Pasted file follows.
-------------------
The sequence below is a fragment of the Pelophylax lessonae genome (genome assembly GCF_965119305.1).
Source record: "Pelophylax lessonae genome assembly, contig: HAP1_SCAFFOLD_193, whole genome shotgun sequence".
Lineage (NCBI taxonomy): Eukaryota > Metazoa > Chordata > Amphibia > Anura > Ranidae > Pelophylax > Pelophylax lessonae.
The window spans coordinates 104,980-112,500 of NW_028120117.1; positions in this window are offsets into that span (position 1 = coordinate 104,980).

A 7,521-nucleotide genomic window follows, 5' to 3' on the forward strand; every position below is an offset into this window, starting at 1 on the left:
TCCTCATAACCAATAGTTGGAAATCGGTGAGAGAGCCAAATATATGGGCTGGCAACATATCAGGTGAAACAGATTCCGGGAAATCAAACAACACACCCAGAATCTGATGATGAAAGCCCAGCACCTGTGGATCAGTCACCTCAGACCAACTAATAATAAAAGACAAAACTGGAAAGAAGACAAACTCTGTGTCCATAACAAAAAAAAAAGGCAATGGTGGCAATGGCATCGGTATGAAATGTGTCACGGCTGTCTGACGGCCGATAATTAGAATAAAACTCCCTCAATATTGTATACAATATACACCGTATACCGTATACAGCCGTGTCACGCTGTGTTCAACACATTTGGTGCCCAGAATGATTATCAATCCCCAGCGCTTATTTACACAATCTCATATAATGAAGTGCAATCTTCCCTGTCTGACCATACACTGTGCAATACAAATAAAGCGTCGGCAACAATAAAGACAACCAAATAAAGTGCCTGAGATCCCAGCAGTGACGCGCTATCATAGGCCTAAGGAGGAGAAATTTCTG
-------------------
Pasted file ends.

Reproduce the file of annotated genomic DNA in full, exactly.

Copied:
The sequence below is a fragment of the Pelophylax lessonae genome (genome assembly GCF_965119305.1).
Source record: "Pelophylax lessonae genome assembly, contig: HAP1_SCAFFOLD_193, whole genome shotgun sequence".
Lineage (NCBI taxonomy): Eukaryota > Metazoa > Chordata > Amphibia > Anura > Ranidae > Pelophylax > Pelophylax lessonae.
The window spans coordinates 104,980-112,500 of NW_028120117.1; positions in this window are offsets into that span (position 1 = coordinate 104,980).

A 7,521-nucleotide genomic window follows, 5' to 3' on the forward strand; every position below is an offset into this window, starting at 1 on the left:
TCCTCATAACCAATAGTTGGAAATCGGTGAGAGAGCCAAATATATGGGCTGGCAACATATCAGGTGAAACAGATTCCGGGAAATCAAACAACACACCCAGAATCTGATGATGAAAGCCCAGCACCTGTGGATCAGTCACCTCAGACCAACTAATAATAAAAGACAAAACTGGAAAGAAGACAAACTCTGTGTCCATAACAAAAAAAAAAGGCAATGGTGGCAATGGCATCGGTATGAAATGTGTCACGGCTGTCTGACGGCCGATAATTAGAATAAAACTCCCTCAATATTGTATACAATATACACCGTATACCGTATACAGCCGTGTCACGCTGTGTTCAACACATTTGGTGCCCAGAATGATTATCAATCCCCAGCGCTTATTTACACAATCTCATATAATGAAGTGCAATCTTCCCTGTCTGACCATACACTGTGCAATACAAATAAAGCGTCGGCAACAATAAAGACAACCAAATAAAGTGCCTGAGATCCCAGCAGTGACGCGCTATCATAGGCCTAAGGAGGAGAAATTTCTG